A person at Hobson suggested that I try sitting on the front, rather than the back of the seat. This created an improper geometry for riding and felt as if one were at a bar while sitting at the very edge of a bar stool. It felt wrong.

An additional problem is the wobbling that is designed into the seat. Every time I braked, the seat tilted downward and I would slip off the seat. And when you pedal, you feel as if you're wobbling atop your bike. WTF! Your seat is your foundation. You don't want it to be rocking around beneath you unpredictably! Trying to ride with this seat felt like being in a comedy of the absurd.

I was told by Hobson that the tilting is supposed to alleviate the problem of poking into the thigh. It doesn't fix the problem, and it just creates another one.

I'm quite a tinkerer with things, but try as I might, I couldn't find a way to make this seat comfortable. Not with proper bicycling geometry, anyway. I'm puzzled by the positive reviews of this seat and why their writers didn't experience the same problem I did. I can only surmise that they have improper seat geometry positioning, with the seat set too low, so that their thighs don't angle down very far when they pedal. This is very common, I see this all the time when bicyclists pass by. I guess they don't know better. That's a possible solution to the problem, but it makes for very inefficient riding. I ride in the bent over "racer" position. If you ride in an upright position, your mileage, and geometry, may vary.

The sad thing is that the problems with this seat would be very easy to fix and an improved version would actually be cheaper to manufacture.

The first problem would be fixed by simply making the seat shorter. It would also save Hobson materials cost in manufacture. If you research competing products, you will see that they have seen the wisdom of doing this. Hobson even does this with their newer version.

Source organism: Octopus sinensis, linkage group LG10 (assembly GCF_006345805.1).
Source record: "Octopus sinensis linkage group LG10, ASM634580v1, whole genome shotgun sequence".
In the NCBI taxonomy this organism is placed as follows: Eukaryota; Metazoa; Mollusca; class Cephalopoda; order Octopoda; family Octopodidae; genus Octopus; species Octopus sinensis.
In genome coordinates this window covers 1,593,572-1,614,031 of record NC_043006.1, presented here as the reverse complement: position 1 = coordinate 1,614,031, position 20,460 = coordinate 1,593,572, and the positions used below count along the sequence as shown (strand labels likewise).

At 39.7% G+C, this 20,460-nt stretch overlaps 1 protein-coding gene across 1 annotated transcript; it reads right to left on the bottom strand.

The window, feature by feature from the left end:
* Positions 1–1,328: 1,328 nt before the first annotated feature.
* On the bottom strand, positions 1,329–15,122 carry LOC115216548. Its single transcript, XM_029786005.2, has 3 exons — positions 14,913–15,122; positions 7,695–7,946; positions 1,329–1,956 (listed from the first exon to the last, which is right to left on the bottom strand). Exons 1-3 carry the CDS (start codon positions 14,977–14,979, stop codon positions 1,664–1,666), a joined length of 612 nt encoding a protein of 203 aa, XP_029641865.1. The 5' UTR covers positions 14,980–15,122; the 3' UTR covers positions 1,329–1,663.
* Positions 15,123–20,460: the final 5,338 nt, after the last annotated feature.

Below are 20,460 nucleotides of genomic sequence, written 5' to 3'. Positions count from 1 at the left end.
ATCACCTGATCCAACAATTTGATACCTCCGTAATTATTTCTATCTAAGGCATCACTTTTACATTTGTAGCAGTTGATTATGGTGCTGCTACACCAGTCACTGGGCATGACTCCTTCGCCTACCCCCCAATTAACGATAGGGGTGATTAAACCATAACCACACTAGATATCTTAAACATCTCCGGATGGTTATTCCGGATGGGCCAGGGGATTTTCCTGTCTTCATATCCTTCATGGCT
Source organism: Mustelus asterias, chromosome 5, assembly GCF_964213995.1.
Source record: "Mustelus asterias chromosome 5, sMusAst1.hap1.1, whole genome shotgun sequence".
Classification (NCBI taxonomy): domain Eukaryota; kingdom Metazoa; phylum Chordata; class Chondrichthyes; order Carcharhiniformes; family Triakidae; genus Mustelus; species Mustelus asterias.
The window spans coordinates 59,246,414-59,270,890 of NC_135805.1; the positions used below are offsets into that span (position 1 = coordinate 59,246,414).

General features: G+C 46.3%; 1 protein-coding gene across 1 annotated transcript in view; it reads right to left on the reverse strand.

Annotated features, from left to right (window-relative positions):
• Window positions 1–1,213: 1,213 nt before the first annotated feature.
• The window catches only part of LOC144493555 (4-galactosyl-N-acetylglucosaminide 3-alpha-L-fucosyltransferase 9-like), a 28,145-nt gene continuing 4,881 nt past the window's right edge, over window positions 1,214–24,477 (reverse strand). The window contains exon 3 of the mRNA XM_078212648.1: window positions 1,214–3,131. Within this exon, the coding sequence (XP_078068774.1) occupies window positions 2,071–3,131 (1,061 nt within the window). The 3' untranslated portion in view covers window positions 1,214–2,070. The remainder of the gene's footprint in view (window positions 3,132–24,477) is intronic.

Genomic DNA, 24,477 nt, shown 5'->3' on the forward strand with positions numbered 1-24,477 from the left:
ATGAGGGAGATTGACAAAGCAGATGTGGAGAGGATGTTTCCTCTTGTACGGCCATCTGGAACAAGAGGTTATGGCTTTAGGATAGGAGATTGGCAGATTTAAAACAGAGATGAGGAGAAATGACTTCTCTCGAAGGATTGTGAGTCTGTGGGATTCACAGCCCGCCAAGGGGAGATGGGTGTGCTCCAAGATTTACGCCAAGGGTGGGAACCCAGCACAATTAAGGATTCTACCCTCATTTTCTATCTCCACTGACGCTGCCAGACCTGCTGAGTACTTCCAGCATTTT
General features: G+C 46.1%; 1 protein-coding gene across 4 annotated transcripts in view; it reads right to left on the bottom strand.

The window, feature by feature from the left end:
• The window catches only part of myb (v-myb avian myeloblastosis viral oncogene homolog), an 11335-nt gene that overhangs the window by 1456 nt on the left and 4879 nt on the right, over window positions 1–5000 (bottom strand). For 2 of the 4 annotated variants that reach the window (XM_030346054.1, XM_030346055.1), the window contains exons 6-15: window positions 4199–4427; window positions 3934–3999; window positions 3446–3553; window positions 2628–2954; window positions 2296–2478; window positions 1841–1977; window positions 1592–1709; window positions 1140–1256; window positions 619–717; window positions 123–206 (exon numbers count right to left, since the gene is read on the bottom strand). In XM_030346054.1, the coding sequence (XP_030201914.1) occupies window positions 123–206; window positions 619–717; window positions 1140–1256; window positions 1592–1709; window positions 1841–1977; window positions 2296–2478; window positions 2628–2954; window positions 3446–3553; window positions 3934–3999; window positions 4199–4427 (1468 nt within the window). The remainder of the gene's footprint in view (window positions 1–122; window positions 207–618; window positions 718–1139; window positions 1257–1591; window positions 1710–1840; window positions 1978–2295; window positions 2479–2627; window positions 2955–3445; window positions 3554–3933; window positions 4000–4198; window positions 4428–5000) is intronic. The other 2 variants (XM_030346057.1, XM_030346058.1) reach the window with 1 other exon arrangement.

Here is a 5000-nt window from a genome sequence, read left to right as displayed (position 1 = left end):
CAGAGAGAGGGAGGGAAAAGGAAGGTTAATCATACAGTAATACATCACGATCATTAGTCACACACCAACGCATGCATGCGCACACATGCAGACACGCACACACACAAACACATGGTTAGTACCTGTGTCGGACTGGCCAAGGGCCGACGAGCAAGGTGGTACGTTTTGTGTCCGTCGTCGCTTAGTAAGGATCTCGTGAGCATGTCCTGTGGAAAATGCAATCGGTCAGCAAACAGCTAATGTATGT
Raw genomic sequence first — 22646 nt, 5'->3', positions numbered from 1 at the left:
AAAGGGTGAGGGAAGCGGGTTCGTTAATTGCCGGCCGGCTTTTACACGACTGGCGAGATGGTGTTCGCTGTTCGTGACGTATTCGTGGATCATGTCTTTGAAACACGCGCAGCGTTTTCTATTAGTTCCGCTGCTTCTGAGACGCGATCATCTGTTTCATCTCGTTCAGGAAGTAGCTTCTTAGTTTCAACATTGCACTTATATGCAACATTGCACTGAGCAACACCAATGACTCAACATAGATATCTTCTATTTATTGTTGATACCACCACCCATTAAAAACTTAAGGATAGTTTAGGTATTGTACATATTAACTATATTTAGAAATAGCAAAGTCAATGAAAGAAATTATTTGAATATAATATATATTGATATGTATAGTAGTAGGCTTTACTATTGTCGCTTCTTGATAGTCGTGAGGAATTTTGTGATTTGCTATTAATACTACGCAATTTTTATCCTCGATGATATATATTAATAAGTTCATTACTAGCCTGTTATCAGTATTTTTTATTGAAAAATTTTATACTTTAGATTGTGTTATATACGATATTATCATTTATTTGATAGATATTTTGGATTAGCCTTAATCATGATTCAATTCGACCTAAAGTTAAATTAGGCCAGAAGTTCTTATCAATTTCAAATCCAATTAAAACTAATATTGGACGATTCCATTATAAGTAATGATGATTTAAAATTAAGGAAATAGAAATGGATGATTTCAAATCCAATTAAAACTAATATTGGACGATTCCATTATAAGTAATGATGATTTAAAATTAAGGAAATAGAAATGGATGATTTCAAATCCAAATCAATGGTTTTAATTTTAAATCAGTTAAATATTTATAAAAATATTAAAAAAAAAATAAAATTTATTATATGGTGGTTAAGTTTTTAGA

The second problem can be fixed simply by taking the wobble "feature" out completely. As they say in the software industry, it's not a feature, it's a bug!

Fixing the flaws in the seat would make it simpler, cheaper, & better. Why Hobson sits on its behind and doesn't fix the design flaws in this product is a puzzle to me.
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19 of 20 people found the following review helpful
5.0 out of 5 stars Works great for me on 3 bikes, September 23, 2008
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This review is from: Hobson Easyseat Ergonomical Dual Pad Bicycle Saddle (Sports)
I bought my first Hobson easy-seat a couple years ago. I had been having problems with numbness and pain in the groin area for hours after riding more than a few miles. I tried the "tractor seat" wide padded seats available at Target and other stores selling bike stuff and found my [...] "walking" itself off the front of the seat as I pedalled along; I was continually (every few pedal strokes) having to scoot back into position onto the broad seat, which was not only annoying but additionally tiring. The "easy-seat", with its "wobbling" left and right cheek-seats, helps avoid this.